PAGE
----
Before we look at the questions, however, we do need to keep a couple realities in mind. First, biblical principles do not change throughout time and across cultures. They are universally true and unchanging. However, the expressions – the applications – of those principles do vary from one century to another and from one culture to another. This will also be true at times for how character is expressed.

How an American shows respect is night and day different from how Central Asians show respect. Same principle – respect – outdo one another in showing honor. But very different, even offensively different applications. The same goes for hospitality, what constitutes manliness, who should kiss who, how we think about time, etc.

To make it even more complicated, the scriptures sometimes tie a principle and an expression very tightly together – like baptism and the Lord’s supper. The expressions are commanded along with the principle. But other times we are given principles and a large degree of freedom in expression – as with musical worship in the church. Especially for those of us in cross-cultural ministry, this is an area for careful and nuanced study of the Word.

How narrow or broad is the spectrum of faithful expression for a given biblical principle? We should know that spectrum of faithful expression, and then choose a posture according to our unique context.

To illustrate what I mean, imagine a huge Kentucky oak, not a squat mountain scrub oak like ours in Central Asia, but a remarkably tall and straight tree, a couple hundred years old. This huge oak tree has roots fixed in the earth, steady, strong. It’s trunk is firm and unmoving, solid. However, once you get up into the branches, you see some sway when the wind blows. Even the strongest and healthiest tree has some sway.

Our biblical principles are like the roots and the trunk. Our faithful applications are like the branches. Solid biblical principles have some sway in their applications across time and cultures. Disregard the universality of biblical principles and you become a relativist. Disregard the existence of the sway and you fall into a classic error of fundamentalism, which is mistaking an expression for the principle itself.

So then, ask these questions for discerning character, and be aware of how character does and doe not express itself differently across cultures.

1. How does his local church feel about this brother? The local church is often the very best reference we can have on a man’s character. What do the elders see? What do the old ladies see? Do the members of the church commend him as one already leading, already shepherding even without a title?

2. How does he respond to gospel conversation? Do his eyes gloss over and does he insist he has that topic down? Or does his heart burn within him? Does he light up at the chance to revisit the beauty of the good news?

3. How does he handle the word? Does he exhibit a posture of humility and carefulness toward scripture?

4. Does he repent freely? This is a big one for Central Asian culture! You know your local brother’s character is changing when he doesn’t just give a general, “I’m sorry,” but he starts naming specifics – and in front of others!

5. How does he respond when someone sins against him? Or when he is publicly shamed? Does he know how to extend grace and forgive? Or does he keep bringing it up and holding a grudge?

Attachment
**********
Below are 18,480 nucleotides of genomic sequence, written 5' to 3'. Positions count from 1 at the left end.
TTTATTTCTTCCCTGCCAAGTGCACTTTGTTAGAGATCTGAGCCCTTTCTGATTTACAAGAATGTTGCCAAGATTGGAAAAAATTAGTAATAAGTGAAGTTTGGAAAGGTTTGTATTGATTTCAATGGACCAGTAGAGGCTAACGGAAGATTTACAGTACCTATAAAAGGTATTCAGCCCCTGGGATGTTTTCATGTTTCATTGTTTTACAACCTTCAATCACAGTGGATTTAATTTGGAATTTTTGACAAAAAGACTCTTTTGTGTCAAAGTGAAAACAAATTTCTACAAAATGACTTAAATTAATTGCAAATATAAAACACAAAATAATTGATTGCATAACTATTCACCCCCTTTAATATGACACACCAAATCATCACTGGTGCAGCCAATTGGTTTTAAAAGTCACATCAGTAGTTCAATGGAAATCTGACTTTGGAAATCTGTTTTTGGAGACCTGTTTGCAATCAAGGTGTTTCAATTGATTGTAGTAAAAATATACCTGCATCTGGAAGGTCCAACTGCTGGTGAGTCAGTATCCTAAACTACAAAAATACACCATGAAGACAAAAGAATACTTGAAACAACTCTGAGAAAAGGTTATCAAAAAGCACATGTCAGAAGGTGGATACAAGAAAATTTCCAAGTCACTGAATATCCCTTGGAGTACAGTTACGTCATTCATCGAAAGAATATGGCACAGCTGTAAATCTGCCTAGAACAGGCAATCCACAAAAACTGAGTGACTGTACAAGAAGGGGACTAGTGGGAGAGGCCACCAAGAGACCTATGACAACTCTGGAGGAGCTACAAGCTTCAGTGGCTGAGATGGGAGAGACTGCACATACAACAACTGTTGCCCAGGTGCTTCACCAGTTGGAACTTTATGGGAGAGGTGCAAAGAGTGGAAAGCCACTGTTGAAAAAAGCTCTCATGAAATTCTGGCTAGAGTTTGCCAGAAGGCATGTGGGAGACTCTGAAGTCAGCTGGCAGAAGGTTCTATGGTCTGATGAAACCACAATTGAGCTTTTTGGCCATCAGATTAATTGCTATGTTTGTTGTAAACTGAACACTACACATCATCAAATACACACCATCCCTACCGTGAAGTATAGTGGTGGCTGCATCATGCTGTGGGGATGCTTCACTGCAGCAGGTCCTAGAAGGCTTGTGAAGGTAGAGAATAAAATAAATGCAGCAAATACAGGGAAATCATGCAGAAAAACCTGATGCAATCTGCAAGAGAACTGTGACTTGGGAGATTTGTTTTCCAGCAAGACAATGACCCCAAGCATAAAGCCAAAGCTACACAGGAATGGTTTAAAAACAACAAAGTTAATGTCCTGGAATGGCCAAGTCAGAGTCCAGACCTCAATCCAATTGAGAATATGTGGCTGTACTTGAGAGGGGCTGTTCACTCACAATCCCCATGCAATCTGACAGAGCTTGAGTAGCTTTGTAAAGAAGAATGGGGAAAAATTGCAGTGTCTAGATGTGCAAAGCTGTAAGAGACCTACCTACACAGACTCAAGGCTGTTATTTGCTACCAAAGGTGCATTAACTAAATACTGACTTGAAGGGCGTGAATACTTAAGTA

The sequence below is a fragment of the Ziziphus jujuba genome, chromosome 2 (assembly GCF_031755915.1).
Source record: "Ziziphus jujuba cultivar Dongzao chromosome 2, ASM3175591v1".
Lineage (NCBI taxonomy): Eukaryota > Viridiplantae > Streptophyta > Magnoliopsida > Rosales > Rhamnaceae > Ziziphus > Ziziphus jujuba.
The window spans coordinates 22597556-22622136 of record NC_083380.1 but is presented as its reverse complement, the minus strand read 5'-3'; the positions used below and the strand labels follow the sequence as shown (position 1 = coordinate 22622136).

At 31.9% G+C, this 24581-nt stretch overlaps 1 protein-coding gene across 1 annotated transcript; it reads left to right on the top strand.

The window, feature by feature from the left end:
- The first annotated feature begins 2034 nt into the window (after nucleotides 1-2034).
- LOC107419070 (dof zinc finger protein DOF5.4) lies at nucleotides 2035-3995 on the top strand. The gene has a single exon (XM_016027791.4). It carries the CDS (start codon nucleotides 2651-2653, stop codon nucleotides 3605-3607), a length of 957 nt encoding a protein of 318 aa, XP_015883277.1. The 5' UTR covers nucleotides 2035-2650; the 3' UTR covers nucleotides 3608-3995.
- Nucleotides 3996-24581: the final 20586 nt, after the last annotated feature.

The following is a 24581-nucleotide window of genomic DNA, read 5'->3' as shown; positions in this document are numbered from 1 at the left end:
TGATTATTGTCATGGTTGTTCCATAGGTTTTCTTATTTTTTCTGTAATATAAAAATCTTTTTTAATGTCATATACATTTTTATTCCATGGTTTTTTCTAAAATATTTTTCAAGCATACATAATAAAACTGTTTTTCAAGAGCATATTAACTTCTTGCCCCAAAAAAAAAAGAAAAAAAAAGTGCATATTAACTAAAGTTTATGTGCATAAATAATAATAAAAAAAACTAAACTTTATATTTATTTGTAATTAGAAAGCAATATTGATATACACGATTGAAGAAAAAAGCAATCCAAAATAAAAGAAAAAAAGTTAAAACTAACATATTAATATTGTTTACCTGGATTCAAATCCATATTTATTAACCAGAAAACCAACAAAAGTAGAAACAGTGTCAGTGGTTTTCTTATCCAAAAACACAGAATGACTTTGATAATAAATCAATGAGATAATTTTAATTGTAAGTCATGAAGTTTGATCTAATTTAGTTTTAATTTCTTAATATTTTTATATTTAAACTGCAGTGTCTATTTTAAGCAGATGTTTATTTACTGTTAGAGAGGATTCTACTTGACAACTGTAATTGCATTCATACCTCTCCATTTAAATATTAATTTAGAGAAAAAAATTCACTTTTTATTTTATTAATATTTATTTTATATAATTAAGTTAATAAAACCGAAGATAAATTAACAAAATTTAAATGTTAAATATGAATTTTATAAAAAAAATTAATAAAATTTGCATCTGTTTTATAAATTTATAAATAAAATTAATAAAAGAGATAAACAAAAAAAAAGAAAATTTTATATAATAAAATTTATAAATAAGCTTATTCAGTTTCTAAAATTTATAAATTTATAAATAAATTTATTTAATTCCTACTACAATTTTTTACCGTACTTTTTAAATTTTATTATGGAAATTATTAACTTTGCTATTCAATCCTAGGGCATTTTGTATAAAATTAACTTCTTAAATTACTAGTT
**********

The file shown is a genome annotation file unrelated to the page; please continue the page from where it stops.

6. Is he a good follower and team player? I never want myself or my friends to follow anyone who can’t be a good follower themselves. And neither should you. The healthiest leaders are those who also know how to be good followers.

7. How does he respond to those with power and position? Does he always gravitate toward the preaching pastor, the foreigners, those with power? Does he seem to be trying a little too hard to look good in their eyes?

8. How does he respond to the vulnerable? To women, children, the poor. Our response to the vulnerable always exposes our character. Is the instinct to protect them, to ignore them, or to take advantage of them?

9. How do his wife and children respond to him? Let’s not neglect to ask the people who live with this man what he’s really like at home. A pastor who used to be a cattle farmer told me they once fired a man for how the cattle acted around him. They never saw him abusing the cattle, but they could tell from how the cattle acted what was happening when he was alone. How do a man’s wife and children respond to him? And what can that show us?

10. Is he quick to deal out judgement? This often means he’s hiding sin or doesn’t understand the gospel. Most of the wolf-types we’ve encountered have been unpredictably judgemental on minor issues.

11. Can he be trusted with money? As one of our top church-killers, money issues are often what make or break the character of a Central Asian leader. He must be above reproach with money or he will not make it in this environment of foreign organizations excited to partner financially.

12. Is he self-aware of his own weaknesses and need for the body’s diverse gifts? Do not appoint a man to leadership who is still in the phase of thinking that everyone else needs to be gifted exactly like he is. Only appoint men who rejoice in others’ diverse giftings.

13. How does he respond when he doesn’t get his way? A man of good character knows how to defer, how to trust others even when they disagree. 

14. Does he welcome correction? This is a sign of wisdom. (Prov 9:8)

15. Is he gracious toward cross-cultural mistakes? This is a very practical filter for us. The only local partners that will last with us are those who have a robust category of grace for honest cultural mistakes that we can’t help but make. If they’re harsh with your cultural mistakes, they will be with others’ even from their own culture.

16. Does he always make it about himself? Somehow does the conversation always turns back to his accomplishments?